A research team from the University of Virginia has found a way to extract lithium from geothermal brines. The team — led by Associate Professors Geoffrey Geise and Gary Koenig, with industry partner PowerTech Water — placed second in the U.S. Department of Energy’s American-Made Geothermal Lithium Extraction Prize in which they developed a prototype of their process, called Targeted Extraction of Lithium with Electroactive Particles for Recovery Technology (TELEPORT).

The DOE commissioned the prize to speed development of direct extraction of lithium from California’s Salton Sea to establish a domestic supply of the element that can be recovered safely and economically. The U.S. currently imports about 99 percent of its supply, according to the DOE.

The TELEPORT process starts by flowing the brine — a primordial brew of mostly unwanted minerals and metals — through tubes packed with a crystalline material that acts like a lithium sponge. Atoms present in the material’s particles contain void space, said Geise.

“The electrochemistry is nearly identical to what happens in a battery. You’re moving ions into the material similarly to the movement of ions into a battery cathode during discharge,” Geise said. “The molecular space within the particles is perfectly sized for lithium ions, and other contaminant ions just don’t fit well.”

“So, we manage to quickly get rid of the ions that are problematic from the brine perspective,” Geise added. “We also greatly reduce the physical space needed for the subsequent purification process, which is economical, and the way that our special sponges work is unique compared to similar approaches because they minimize the need to add acids or other chemicals.”

That last point matters because the leftover brine will be injected back into the ground and could contaminate the wells.

The lithium is released from the sponges as lithium chloride or lithium sulfate in a solution, which is converted in TELEPORT’s next stage to bicarbonate or hydroxide, the desired form of lithium electrolyte for use in batteries.

The conversion is made in an electrolysis cell by pulling the solution across a selective membrane using electricity. This leaves the undesired molecules on one side of the cell and pairs the lithium with bicarbonate — or, in TELEPORT’s case, hydroxide on the other.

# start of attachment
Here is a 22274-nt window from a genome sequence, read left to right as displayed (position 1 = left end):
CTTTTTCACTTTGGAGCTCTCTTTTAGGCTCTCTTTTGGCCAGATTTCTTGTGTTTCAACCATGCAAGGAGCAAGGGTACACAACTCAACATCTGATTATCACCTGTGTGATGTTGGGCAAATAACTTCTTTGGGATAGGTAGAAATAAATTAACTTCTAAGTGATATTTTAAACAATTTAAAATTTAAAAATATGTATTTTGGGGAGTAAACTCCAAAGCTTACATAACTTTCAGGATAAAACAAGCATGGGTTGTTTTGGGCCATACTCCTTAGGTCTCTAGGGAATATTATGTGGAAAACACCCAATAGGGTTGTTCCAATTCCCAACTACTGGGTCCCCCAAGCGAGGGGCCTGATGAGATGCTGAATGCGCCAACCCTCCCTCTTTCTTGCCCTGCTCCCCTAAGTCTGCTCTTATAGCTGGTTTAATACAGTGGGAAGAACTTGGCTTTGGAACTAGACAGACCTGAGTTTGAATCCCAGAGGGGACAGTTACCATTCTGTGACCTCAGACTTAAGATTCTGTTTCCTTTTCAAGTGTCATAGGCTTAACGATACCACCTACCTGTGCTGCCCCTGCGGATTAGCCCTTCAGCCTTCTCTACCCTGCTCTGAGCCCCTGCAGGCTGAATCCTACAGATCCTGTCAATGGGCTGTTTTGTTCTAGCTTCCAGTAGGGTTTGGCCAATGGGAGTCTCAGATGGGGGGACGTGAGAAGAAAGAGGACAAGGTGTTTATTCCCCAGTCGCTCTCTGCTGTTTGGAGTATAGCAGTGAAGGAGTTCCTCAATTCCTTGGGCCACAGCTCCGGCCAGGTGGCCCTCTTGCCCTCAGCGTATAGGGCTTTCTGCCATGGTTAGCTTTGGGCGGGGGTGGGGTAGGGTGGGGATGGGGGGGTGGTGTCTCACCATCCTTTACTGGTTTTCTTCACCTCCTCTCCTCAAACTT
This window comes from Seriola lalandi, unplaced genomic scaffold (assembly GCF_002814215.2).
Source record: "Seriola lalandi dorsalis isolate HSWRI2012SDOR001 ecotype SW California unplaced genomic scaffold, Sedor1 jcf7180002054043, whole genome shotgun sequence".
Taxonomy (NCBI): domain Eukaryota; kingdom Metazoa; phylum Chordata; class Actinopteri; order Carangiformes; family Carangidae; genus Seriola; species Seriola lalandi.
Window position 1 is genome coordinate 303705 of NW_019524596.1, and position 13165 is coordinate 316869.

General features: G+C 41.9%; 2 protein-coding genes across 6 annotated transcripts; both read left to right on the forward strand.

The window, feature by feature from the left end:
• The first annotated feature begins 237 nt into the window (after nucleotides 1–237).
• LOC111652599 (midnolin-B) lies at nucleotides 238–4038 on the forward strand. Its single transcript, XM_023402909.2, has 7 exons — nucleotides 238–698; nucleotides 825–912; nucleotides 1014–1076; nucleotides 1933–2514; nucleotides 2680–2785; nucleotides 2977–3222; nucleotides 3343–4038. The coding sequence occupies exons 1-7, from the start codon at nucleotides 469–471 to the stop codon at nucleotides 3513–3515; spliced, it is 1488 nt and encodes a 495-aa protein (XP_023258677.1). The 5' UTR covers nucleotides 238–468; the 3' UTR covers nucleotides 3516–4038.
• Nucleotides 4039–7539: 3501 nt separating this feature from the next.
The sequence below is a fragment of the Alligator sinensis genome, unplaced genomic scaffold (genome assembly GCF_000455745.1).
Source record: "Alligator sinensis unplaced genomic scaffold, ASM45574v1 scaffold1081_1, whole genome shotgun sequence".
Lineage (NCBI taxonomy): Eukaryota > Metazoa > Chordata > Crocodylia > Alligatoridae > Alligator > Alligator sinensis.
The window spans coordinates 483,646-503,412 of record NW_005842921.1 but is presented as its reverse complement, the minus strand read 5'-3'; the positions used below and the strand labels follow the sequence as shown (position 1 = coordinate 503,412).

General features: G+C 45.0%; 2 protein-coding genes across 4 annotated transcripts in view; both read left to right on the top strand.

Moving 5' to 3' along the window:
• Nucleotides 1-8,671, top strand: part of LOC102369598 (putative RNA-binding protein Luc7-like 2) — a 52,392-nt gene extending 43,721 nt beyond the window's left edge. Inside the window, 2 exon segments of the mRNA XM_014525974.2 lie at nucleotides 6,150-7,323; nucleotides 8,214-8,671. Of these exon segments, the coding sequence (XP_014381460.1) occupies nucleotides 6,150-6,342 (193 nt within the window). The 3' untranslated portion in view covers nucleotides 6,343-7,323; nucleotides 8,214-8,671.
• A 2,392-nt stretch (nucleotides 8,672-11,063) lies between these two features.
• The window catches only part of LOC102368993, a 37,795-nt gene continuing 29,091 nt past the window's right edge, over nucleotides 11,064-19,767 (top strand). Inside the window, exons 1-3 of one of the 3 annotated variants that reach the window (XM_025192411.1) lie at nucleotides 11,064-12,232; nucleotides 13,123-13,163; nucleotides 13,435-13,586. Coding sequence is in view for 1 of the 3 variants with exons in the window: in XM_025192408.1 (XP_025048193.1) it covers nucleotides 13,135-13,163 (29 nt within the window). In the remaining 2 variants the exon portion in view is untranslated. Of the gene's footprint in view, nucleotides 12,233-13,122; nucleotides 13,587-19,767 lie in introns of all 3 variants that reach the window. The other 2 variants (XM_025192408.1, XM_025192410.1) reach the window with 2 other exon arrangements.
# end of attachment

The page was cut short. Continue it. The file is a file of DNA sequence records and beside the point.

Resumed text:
The final stage dries the lithium hydroxide that comes out of the membrane process — by now reduced in volume by many orders of magnitude from the original brine — into the powdered crystal material manufacturers need to make a battery cathode.

Here is an exclusive Tech Briefs interview — edited for length and clarity — with Geise and Koenig.

Tech Briefs: What was the biggest technical challenge you faced while developing the TELEPORT method?

Koenig: The trickiest thing is the stability of the brine itself. I think that's still always the challenge. The technology has shown a lot of promise, but it's even still really hard to know what the absolute real, at-the-source brine will do. We follow the recipe, but what actually comes out of the ground can depend on the site. But really knowing exactly what you’re using is probably one of the biggest challenges.

Geise: I’d agree with that. You like to do a lot of the early-stage development of a technology in the lab under relatively controlled circumstances where you're not making things too weird. And in so many other areas that we work in, there are standard protocols for doing that. This one kind of turned some of that up on its head, so it's an added complexity to trying to design these things.